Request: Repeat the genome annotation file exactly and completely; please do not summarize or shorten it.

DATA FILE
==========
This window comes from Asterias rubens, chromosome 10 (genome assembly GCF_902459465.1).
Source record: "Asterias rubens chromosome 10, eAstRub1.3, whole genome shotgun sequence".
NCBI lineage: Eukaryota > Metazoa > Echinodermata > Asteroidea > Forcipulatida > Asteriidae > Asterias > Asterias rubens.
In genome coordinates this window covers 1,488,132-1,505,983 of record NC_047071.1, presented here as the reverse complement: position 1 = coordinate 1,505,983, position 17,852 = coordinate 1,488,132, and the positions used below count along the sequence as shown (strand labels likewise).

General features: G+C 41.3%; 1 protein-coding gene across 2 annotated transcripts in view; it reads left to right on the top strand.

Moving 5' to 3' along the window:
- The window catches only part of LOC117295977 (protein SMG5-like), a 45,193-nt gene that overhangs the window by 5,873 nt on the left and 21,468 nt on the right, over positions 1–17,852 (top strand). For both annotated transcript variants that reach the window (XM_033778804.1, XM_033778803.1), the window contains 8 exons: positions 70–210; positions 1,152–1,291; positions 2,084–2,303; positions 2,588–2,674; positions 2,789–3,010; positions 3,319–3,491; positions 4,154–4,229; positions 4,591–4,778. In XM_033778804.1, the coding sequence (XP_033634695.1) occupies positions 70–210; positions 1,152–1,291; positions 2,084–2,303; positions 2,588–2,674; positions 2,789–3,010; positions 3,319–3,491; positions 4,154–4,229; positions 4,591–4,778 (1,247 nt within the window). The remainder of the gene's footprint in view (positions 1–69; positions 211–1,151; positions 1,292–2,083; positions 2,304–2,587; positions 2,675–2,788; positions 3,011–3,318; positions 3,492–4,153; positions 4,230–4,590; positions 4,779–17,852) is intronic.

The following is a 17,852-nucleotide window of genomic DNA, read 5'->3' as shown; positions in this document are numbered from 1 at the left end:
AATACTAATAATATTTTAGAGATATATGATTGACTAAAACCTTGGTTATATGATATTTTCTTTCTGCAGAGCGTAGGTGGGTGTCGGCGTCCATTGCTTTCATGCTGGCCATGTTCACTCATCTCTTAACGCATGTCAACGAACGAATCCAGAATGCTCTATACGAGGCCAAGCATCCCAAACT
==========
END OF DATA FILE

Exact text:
This window comes from Asterias rubens, chromosome 10 (genome assembly GCF_902459465.1).
Source record: "Asterias rubens chromosome 10, eAstRub1.3, whole genome shotgun sequence".
NCBI lineage: Eukaryota > Metazoa > Echinodermata > Asteroidea > Forcipulatida > Asteriidae > Asterias > Asterias rubens.
In genome coordinates this window covers 1,488,132-1,505,983 of record NC_047071.1, presented here as the reverse complement: position 1 = coordinate 1,505,983, position 17,852 = coordinate 1,488,132, and the positions used below count along the sequence as shown (strand labels likewise).

General features: G+C 41.3%; 1 protein-coding gene across 2 annotated transcripts in view; it reads left to right on the top strand.

Moving 5' to 3' along the window:
- The window catches only part of LOC117295977 (protein SMG5-like), a 45,193-nt gene that overhangs the window by 5,873 nt on the left and 21,468 nt on the right, over positions 1–17,852 (top strand). For both annotated transcript variants that reach the window (XM_033778804.1, XM_033778803.1), the window contains 8 exons: positions 70–210; positions 1,152–1,291; positions 2,084–2,303; positions 2,588–2,674; positions 2,789–3,010; positions 3,319–3,491; positions 4,154–4,229; positions 4,591–4,778. In XM_033778804.1, the coding sequence (XP_033634695.1) occupies positions 70–210; positions 1,152–1,291; positions 2,084–2,303; positions 2,588–2,674; positions 2,789–3,010; positions 3,319–3,491; positions 4,154–4,229; positions 4,591–4,778 (1,247 nt within the window). The remainder of the gene's footprint in view (positions 1–69; positions 211–1,151; positions 1,292–2,083; positions 2,304–2,587; positions 2,675–2,788; positions 3,011–3,318; positions 3,492–4,153; positions 4,230–4,590; positions 4,779–17,852) is intronic.

The following is a 17,852-nucleotide window of genomic DNA, read 5'->3' as shown; positions in this document are numbered from 1 at the left end:
AATACTAATAATATTTTAGAGATATATGATTGACTAAAACCTTGGTTATATGATATTTTCTTTCTGCAGAGCGTAGGTGGGTGTCGGCGTCCATTGCTTTCATGCTGGCCATGTTCACTCATCTCTTAACGCATGTCAACGAACGAATCCAGAATGCTCTATACGAGGCCAAGCATCCCAAACT